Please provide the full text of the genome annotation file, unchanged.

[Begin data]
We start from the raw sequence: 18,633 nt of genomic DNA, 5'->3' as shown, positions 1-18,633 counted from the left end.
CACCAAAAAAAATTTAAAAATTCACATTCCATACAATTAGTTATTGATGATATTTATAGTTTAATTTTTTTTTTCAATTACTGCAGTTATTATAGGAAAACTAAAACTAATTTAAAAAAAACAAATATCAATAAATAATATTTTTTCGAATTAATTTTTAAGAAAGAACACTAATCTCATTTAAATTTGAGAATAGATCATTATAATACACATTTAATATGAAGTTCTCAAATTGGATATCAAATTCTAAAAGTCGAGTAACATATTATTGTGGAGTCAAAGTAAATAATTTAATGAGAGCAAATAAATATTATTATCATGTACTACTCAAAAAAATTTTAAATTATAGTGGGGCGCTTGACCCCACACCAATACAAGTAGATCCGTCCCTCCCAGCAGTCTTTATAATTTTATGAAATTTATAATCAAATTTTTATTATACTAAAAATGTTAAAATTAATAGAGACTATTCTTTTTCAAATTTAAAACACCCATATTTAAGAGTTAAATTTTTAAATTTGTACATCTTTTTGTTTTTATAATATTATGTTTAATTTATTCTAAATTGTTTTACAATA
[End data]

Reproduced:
We start from the raw sequence: 18,633 nt of genomic DNA, 5'->3' as shown, positions 1-18,633 counted from the left end.
CACCAAAAAAAATTTAAAAATTCACATTCCATACAATTAGTTATTGATGATATTTATAGTTTAATTTTTTTTTTCAATTACTGCAGTTATTATAGGAAAACTAAAACTAATTTAAAAAAAACAAATATCAATAAATAATATTTTTTCGAATTAATTTTTAAGAAAGAACACTAATCTCATTTAAATTTGAGAATAGATCATTATAATACACATTTAATATGAAGTTCTCAAATTGGATATCAAATTCTAAAAGTCGAGTAACATATTATTGTGGAGTCAAAGTAAATAATTTAATGAGAGCAAATAAATATTATTATCATGTACTACTCAAAAAAATTTTAAATTATAGTGGGGCGCTTGACCCCACACCAATACAAGTAGATCCGTCCCTCCCAGCAGTCTTTATAATTTTATGAAATTTATAATCAAATTTTTATTATACTAAAAATGTTAAAATTAATAGAGACTATTCTTTTTCAAATTTAAAACACCCATATTTAAGAGTTAAATTTTTAAATTTGTACATCTTTTTGTTTTTATAATATTATGTTTAATTTATTCTAAATTGTTTTACAATA